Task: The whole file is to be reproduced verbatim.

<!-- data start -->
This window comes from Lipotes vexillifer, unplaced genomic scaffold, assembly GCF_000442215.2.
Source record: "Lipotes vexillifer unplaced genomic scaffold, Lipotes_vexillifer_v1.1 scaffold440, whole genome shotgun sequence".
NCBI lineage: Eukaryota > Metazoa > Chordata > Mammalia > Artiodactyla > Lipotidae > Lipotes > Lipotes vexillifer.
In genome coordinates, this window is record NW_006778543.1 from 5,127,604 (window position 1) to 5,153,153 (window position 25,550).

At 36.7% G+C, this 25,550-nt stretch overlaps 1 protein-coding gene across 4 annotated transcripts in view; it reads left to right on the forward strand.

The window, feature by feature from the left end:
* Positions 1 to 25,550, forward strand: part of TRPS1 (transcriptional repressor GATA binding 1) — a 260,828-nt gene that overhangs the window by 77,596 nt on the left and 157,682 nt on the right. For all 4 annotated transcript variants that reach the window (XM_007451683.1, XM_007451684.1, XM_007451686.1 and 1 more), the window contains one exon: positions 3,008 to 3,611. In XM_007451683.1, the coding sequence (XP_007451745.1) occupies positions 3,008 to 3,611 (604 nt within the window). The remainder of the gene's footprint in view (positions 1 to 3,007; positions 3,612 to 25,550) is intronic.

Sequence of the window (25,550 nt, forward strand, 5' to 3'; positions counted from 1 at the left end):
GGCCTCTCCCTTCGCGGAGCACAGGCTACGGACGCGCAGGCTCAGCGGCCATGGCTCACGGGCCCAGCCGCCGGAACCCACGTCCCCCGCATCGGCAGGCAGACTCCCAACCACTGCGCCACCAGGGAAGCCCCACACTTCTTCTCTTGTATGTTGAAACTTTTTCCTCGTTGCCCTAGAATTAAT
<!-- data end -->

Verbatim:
This window comes from Lipotes vexillifer, unplaced genomic scaffold, assembly GCF_000442215.2.
Source record: "Lipotes vexillifer unplaced genomic scaffold, Lipotes_vexillifer_v1.1 scaffold440, whole genome shotgun sequence".
NCBI lineage: Eukaryota > Metazoa > Chordata > Mammalia > Artiodactyla > Lipotidae > Lipotes > Lipotes vexillifer.
In genome coordinates, this window is record NW_006778543.1 from 5,127,604 (window position 1) to 5,153,153 (window position 25,550).

At 36.7% G+C, this 25,550-nt stretch overlaps 1 protein-coding gene across 4 annotated transcripts in view; it reads left to right on the forward strand.

The window, feature by feature from the left end:
* Positions 1 to 25,550, forward strand: part of TRPS1 (transcriptional repressor GATA binding 1) — a 260,828-nt gene that overhangs the window by 77,596 nt on the left and 157,682 nt on the right. For all 4 annotated transcript variants that reach the window (XM_007451683.1, XM_007451684.1, XM_007451686.1 and 1 more), the window contains one exon: positions 3,008 to 3,611. In XM_007451683.1, the coding sequence (XP_007451745.1) occupies positions 3,008 to 3,611 (604 nt within the window). The remainder of the gene's footprint in view (positions 1 to 3,007; positions 3,612 to 25,550) is intronic.

Sequence of the window (25,550 nt, forward strand, 5' to 3'; positions counted from 1 at the left end):
GGCCTCTCCCTTCGCGGAGCACAGGCTACGGACGCGCAGGCTCAGCGGCCATGGCTCACGGGCCCAGCCGCCGGAACCCACGTCCCCCGCATCGGCAGGCAGACTCCCAACCACTGCGCCACCAGGGAAGCCCCACACTTCTTCTCTTGTATGTTGAAACTTTTTCCTCGTTGCCCTAGAATTAAT